Many point to the emerging IIoT 'outcome economy', where organizations shift from selling products to delivering measurable business outcomes. Examples of these ‘outcomes’ may include guaranteed energy savings in commercial buildings to guaranteed crop yields in a specific parcel of farmland or the promise of machine failure prevention and increased uptime.

IIoT is game change across traditional B2B and enables equipment and machine builders to adopt hybrid product-service business models. Generally these hybrid services are under-pinned on edge device diagnostics, analytics and remote monitoring and are sold on a recurring subscription or pay-as-you-go model.  The end customer pays at an agreed upon frequency.

Traditional industrial automation typically requires higher upfront capital investments, which is not ideal for the IIoT business model. As such, IIoT is forcing vendors to reimagine its business and operating models. The IIoT market requires new commercialization models that support pay-per-use and service-based offerings for faster end customer ROI.

The most common IIoT solutions will typically be a combination of capital expenditures and reoccurring subscription charges. This includes software. By leasing software, companies that could not previously afford advanced technology will be able to compete due to lower initial costs. In order to be commercially viable in the IIoT market, software vendors are focusing more intently on delivering what their clients and customers actually need or use.

Schneider Electric’s new Subscription Access Offering is more than just a platform. It offers more capability for less. In addition to expanded platform capabilities, the Subscription offering includes role-specific apps, an ecosystem of partners, built-in technical support & version updates, exclusive suite of value-add offerings, native cloud support and even unlimited visualization clients.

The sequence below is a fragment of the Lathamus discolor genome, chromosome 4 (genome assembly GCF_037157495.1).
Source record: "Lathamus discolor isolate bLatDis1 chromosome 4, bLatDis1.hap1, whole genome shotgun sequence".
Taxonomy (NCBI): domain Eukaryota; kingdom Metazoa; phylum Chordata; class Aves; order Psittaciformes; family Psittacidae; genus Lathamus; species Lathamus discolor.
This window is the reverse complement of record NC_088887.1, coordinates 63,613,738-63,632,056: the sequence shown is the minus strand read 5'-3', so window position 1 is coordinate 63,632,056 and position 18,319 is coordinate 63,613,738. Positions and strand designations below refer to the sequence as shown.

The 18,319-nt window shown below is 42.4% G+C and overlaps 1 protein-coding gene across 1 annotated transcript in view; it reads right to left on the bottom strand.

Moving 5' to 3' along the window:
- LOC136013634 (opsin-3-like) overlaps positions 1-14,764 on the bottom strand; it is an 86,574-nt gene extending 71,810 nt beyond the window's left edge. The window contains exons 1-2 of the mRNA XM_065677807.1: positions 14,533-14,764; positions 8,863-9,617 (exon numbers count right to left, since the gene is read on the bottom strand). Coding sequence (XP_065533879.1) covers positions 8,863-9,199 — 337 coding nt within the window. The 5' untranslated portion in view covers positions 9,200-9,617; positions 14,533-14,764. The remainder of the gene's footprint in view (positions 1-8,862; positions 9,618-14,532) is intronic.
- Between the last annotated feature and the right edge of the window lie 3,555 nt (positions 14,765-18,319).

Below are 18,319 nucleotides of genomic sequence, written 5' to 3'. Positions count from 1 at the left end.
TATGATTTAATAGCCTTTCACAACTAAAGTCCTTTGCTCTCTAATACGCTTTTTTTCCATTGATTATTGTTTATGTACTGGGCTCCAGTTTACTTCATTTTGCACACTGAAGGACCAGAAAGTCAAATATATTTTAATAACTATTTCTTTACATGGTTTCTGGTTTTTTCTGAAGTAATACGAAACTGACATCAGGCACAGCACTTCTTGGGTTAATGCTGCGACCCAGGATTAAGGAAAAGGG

3. Reducing Cost of Insights for Everyone

Traditionally customers have looked to a single vendor for a complete end-to-end solution—often using closed, proprietary technologies. Today’s IIoT, with its flexibility, cost, and time-to-market advantages, is driving a shift to an open technology model where solution providers form an ecosystem of partners. As a result, each partner provides its best-of-breed capabilities to contribute to a complete solution.


IIoT is driving a new market landscape with new smaller software vendors. According to Gartner, in 2017 50% of all IoT solutions will be developed by startups. These startups are developing custom solutions or 'Apps' built on shared platform that harness the data 'generated' by the platform and edge devices.

Wonderware's new ‘App Framework’ is geared to providing new level engineering efficiency to developers and allows plug and play apps to provide new insights based on context. While having apps is nice, having context-aware framework is better because it will open up new opportunities based on hardware device platform, asset monitored, time of day, plant area, etc.

The critical requirement of any smart app framework must mandate that modern application be automatically built or stitched together with little to no engineering work.

So, when you’re looking to kick-off that big IIoT project, make sure you consider these key cost factors.